[Tutor] How to test my code's interactions with SQLite db?

Steven D'Aprano steve at pearwood.info
Sun Aug 16 11:03:36 CEST 2015

On Sun, Aug 16, 2015 at 01:18:06AM -0500, boB Stepp wrote:
> Being committed to TDD for this project, I am not yet ready to write
> code till I figure out how to write the tests.  It occurs to me that
> writing tests for code that interacts with the SQLite db may be
> non-trivial (At least for me!).  After doing some online research
> tonight, it appears that I need to create a test SQLite db.  I don't
> see any other way that I can test such code without having a db to
> test against.  So this leads to several questions:
> 1) It would seem that I need to install a stand-alone version of
> SQLite, so that I can create this test db.  Either that or write a
> separate Python program whose sole purpose would be to create this
> test db.  But if I go with installing a stand-alone SQLite, will I run
> into version conflicts with whatever version of SQLite is bundled in
> the standard library of Python 3.4.3?

*scratches head*

I'm not sure what you mean by this. You create a sqlite database like 

import sqlite3
conn = sqlite3.connect("spam.db")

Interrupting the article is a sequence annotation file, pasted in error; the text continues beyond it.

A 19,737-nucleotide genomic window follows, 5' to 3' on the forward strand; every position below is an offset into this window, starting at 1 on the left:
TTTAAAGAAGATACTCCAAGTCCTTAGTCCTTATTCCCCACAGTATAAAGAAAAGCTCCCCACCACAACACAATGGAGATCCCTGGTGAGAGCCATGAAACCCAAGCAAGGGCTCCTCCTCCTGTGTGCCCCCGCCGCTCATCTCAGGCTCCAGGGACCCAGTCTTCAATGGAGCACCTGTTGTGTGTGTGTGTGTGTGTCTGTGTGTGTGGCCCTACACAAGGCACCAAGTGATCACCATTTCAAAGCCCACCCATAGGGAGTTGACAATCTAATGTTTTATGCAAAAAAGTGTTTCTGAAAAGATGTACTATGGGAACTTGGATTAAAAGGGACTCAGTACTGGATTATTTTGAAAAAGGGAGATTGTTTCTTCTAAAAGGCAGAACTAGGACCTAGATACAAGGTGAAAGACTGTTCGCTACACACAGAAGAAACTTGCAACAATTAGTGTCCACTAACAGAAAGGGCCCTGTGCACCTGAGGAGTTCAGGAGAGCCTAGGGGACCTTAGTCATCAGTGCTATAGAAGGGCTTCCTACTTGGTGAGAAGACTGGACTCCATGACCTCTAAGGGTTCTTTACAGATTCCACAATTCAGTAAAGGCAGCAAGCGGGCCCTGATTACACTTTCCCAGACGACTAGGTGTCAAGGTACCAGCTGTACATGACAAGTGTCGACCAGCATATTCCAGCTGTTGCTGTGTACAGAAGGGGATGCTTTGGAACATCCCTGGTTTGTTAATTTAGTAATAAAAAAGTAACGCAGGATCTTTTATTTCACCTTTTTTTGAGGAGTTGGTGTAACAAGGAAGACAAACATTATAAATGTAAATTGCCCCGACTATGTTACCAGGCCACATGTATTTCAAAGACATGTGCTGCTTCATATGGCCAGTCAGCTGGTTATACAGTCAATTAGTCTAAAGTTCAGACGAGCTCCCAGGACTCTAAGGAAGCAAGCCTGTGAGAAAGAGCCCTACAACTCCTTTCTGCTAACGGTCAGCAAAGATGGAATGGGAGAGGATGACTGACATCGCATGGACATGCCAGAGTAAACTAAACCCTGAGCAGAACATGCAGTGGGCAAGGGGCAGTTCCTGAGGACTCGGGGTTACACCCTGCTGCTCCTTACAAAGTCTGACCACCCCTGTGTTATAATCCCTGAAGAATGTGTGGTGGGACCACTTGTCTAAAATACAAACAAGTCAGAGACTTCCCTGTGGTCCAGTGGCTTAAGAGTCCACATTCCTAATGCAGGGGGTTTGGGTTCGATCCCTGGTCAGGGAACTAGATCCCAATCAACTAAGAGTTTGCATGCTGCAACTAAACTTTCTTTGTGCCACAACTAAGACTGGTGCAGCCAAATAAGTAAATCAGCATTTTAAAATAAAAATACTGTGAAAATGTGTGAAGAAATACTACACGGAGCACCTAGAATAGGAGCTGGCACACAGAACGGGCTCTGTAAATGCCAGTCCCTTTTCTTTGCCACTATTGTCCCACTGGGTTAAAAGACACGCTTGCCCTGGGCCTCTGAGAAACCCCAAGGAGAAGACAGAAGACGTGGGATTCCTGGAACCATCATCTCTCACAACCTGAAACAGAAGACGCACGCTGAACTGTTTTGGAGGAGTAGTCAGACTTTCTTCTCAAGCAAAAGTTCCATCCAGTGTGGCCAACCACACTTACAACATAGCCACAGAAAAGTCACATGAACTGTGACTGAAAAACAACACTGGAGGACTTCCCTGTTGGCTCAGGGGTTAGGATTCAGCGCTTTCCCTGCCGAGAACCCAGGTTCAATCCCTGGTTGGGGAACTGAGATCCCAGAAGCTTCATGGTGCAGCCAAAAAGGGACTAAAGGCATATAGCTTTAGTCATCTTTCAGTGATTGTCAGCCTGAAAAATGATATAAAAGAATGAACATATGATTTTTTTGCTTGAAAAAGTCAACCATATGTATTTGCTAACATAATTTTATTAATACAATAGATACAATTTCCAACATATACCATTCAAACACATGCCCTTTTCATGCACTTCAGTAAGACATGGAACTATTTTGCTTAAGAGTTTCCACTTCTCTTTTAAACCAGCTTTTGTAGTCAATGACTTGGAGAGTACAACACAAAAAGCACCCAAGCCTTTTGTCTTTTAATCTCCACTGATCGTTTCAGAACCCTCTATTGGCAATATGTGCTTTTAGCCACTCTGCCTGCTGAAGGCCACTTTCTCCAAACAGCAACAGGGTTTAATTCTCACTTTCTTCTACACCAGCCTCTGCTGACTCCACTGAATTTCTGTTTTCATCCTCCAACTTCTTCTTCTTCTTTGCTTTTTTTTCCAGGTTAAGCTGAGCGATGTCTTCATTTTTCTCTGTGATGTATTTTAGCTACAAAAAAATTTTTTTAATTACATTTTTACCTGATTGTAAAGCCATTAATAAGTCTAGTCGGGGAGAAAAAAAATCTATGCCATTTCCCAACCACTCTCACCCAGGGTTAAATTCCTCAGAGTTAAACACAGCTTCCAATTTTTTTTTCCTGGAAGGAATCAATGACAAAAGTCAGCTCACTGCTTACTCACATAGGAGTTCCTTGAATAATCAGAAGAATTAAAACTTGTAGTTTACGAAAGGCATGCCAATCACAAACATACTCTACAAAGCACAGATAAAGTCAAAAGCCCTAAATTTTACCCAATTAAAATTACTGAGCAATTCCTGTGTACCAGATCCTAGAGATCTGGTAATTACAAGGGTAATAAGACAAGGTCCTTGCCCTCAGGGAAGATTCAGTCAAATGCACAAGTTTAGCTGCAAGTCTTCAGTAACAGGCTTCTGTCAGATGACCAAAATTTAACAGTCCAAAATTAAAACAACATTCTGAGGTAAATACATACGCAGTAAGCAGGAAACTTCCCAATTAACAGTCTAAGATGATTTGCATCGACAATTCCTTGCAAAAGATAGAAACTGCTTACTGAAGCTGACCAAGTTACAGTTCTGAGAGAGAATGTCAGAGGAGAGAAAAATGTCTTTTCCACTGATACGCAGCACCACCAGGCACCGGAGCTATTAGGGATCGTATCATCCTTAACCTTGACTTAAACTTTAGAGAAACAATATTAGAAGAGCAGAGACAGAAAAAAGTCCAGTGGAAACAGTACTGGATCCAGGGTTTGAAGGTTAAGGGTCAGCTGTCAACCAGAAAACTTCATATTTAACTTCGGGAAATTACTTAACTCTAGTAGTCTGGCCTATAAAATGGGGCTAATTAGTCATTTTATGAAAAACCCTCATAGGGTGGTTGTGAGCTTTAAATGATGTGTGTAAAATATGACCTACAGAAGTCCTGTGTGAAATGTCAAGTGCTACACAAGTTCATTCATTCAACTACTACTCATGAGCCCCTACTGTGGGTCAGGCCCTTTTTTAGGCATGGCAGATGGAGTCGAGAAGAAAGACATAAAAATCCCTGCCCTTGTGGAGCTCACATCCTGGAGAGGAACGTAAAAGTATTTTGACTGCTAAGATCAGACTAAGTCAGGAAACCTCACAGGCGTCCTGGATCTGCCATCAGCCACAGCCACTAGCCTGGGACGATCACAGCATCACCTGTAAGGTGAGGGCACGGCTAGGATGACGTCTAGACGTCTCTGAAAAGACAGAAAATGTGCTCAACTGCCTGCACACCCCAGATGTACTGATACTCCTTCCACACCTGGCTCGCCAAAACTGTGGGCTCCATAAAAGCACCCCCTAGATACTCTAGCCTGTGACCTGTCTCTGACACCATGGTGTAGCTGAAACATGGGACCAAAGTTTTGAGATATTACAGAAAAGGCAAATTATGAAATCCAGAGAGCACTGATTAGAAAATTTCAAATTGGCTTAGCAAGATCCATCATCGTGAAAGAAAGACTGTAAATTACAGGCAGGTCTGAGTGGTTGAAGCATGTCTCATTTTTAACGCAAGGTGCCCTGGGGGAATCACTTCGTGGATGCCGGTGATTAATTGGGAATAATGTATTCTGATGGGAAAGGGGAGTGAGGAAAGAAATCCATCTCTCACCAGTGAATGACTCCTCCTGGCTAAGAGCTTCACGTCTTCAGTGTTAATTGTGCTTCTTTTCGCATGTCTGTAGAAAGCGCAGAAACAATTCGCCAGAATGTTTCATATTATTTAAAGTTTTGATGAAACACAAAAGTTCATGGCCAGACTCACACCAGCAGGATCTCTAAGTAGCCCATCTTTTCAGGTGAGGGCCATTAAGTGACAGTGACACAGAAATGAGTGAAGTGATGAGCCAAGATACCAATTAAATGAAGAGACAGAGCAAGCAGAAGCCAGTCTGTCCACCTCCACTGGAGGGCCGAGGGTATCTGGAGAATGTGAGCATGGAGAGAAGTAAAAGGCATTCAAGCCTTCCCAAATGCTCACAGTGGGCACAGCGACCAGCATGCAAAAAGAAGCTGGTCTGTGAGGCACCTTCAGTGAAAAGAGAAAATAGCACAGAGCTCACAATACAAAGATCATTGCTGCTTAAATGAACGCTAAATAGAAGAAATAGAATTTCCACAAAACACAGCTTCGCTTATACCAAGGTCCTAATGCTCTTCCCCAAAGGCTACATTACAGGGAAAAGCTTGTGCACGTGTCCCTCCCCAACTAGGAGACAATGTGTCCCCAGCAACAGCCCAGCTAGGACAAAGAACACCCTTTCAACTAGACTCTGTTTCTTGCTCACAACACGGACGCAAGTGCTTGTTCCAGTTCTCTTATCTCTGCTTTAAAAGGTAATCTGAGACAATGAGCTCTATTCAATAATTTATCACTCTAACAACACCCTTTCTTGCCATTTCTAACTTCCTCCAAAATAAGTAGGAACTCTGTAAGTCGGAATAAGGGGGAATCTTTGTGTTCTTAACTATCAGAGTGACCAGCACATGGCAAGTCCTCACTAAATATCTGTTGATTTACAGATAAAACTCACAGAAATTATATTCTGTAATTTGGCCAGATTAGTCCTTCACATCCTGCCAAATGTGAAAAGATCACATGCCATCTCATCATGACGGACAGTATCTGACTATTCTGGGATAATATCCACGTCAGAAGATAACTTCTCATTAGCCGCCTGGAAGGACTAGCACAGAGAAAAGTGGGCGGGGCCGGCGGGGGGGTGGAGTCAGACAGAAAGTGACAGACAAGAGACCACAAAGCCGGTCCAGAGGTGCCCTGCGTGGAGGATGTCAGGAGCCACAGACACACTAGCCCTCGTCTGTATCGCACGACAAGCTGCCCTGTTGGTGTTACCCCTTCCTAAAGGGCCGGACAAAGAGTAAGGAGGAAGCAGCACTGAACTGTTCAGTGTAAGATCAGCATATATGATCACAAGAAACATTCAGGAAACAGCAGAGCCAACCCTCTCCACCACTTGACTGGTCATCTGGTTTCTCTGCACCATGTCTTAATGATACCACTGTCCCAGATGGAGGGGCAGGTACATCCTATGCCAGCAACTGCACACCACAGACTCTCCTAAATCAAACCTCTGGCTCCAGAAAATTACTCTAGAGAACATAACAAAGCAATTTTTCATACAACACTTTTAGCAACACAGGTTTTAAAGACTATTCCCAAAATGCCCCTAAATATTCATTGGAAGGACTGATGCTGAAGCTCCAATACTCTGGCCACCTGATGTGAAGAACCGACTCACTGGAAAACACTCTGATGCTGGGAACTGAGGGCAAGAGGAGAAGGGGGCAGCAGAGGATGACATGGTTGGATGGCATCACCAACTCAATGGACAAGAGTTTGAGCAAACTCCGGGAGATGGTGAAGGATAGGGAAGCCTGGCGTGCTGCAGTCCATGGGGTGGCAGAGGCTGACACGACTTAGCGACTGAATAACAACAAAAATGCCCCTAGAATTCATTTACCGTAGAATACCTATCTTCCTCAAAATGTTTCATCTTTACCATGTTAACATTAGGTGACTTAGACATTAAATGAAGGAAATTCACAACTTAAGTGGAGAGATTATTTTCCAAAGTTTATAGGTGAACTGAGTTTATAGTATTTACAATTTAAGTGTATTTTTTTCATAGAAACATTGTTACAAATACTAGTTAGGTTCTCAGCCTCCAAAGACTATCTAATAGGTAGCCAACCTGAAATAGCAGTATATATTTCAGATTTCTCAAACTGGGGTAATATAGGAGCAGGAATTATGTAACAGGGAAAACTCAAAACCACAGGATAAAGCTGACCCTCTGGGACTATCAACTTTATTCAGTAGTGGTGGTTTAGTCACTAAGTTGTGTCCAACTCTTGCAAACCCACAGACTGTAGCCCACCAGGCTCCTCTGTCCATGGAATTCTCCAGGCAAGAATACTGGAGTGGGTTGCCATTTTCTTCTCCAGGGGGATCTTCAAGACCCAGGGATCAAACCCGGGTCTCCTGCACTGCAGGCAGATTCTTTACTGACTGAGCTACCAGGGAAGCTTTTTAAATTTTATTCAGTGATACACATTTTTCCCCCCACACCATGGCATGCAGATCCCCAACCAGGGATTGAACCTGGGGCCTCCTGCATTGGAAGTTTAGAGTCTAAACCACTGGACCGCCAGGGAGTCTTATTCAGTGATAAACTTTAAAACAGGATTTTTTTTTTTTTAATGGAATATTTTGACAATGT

To create a second database, you do this:

another = sqlite3.connect("eggs.db")

So I expect that you could do something like this:

- In your test directory, write a script which creates, and populates, a 
small database; you only need to run this script once, although if it is 
small enough, there's no harm to running it each time the test suite 
runs. It could even be part of the unit test setup code.

- Since you create the database, you know what the content will be.

- Write your application so that the database location is configurable 
when the application starts, not hard-coded. The easiest way to do this, 
although not the best way, is to make the database connection a global 
variable, then monkey-patch it from your test suite:

import myapplication
import sqlite3
db = sqlite3.connect("eggs.db")
myapplication.DB = db
# run tests

- Your unit tests can set the database to the test DB and you can now 
check that functions return the results you expect.

This, by the way, is a good idea even if you aren't testing the DB 
layer. You don't want a bug or badly-thought out test in your test suite 
to mess up the actual database used for live data.


More information about the Tutor mailing list